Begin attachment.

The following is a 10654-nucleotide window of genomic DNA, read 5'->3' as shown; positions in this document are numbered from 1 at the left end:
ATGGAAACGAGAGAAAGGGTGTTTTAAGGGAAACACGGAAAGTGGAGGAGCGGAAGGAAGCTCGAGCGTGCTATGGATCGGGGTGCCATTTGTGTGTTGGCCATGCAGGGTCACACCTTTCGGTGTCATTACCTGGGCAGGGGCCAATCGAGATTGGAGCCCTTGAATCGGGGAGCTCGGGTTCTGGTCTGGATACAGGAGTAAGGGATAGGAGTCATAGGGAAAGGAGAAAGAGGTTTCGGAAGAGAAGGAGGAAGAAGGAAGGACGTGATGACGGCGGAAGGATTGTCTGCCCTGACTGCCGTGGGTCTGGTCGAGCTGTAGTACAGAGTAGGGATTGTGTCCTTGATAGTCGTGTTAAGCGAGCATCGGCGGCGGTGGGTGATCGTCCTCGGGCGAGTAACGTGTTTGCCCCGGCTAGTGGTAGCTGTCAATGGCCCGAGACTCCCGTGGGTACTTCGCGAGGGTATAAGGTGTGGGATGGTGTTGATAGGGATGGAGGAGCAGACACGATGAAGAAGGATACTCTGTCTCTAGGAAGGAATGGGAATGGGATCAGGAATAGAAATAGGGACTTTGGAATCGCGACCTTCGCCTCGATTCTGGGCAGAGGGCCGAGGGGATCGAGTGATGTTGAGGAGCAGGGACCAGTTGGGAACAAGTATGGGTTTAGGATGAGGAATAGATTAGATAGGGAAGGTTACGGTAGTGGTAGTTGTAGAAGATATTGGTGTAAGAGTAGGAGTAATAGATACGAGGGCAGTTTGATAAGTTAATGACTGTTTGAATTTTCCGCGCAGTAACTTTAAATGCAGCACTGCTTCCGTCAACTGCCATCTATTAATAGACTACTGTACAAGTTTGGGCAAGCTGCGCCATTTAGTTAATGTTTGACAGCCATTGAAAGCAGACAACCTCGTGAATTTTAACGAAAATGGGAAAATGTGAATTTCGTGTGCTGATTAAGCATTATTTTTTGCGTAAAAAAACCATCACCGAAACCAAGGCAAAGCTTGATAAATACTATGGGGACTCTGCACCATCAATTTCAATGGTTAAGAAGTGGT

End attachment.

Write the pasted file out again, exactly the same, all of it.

The following is a 10654-nucleotide window of genomic DNA, read 5'->3' as shown; positions in this document are numbered from 1 at the left end:
ATGGAAACGAGAGAAAGGGTGTTTTAAGGGAAACACGGAAAGTGGAGGAGCGGAAGGAAGCTCGAGCGTGCTATGGATCGGGGTGCCATTTGTGTGTTGGCCATGCAGGGTCACACCTTTCGGTGTCATTACCTGGGCAGGGGCCAATCGAGATTGGAGCCCTTGAATCGGGGAGCTCGGGTTCTGGTCTGGATACAGGAGTAAGGGATAGGAGTCATAGGGAAAGGAGAAAGAGGTTTCGGAAGAGAAGGAGGAAGAAGGAAGGACGTGATGACGGCGGAAGGATTGTCTGCCCTGACTGCCGTGGGTCTGGTCGAGCTGTAGTACAGAGTAGGGATTGTGTCCTTGATAGTCGTGTTAAGCGAGCATCGGCGGCGGTGGGTGATCGTCCTCGGGCGAGTAACGTGTTTGCCCCGGCTAGTGGTAGCTGTCAATGGCCCGAGACTCCCGTGGGTACTTCGCGAGGGTATAAGGTGTGGGATGGTGTTGATAGGGATGGAGGAGCAGACACGATGAAGAAGGATACTCTGTCTCTAGGAAGGAATGGGAATGGGATCAGGAATAGAAATAGGGACTTTGGAATCGCGACCTTCGCCTCGATTCTGGGCAGAGGGCCGAGGGGATCGAGTGATGTTGAGGAGCAGGGACCAGTTGGGAACAAGTATGGGTTTAGGATGAGGAATAGATTAGATAGGGAAGGTTACGGTAGTGGTAGTTGTAGAAGATATTGGTGTAAGAGTAGGAGTAATAGATACGAGGGCAGTTTGATAAGTTAATGACTGTTTGAATTTTCCGCGCAGTAACTTTAAATGCAGCACTGCTTCCGTCAACTGCCATCTATTAATAGACTACTGTACAAGTTTGGGCAAGCTGCGCCATTTAGTTAATGTTTGACAGCCATTGAAAGCAGACAACCTCGTGAATTTTAACGAAAATGGGAAAATGTGAATTTCGTGTGCTGATTAAGCATTATTTTTTGCGTAAAAAAACCATCACCGAAACCAAGGCAAAGCTTGATAAATACTATGGGGACTCTGCACCATCAATTTCAATGGTTAAGAAGTGGT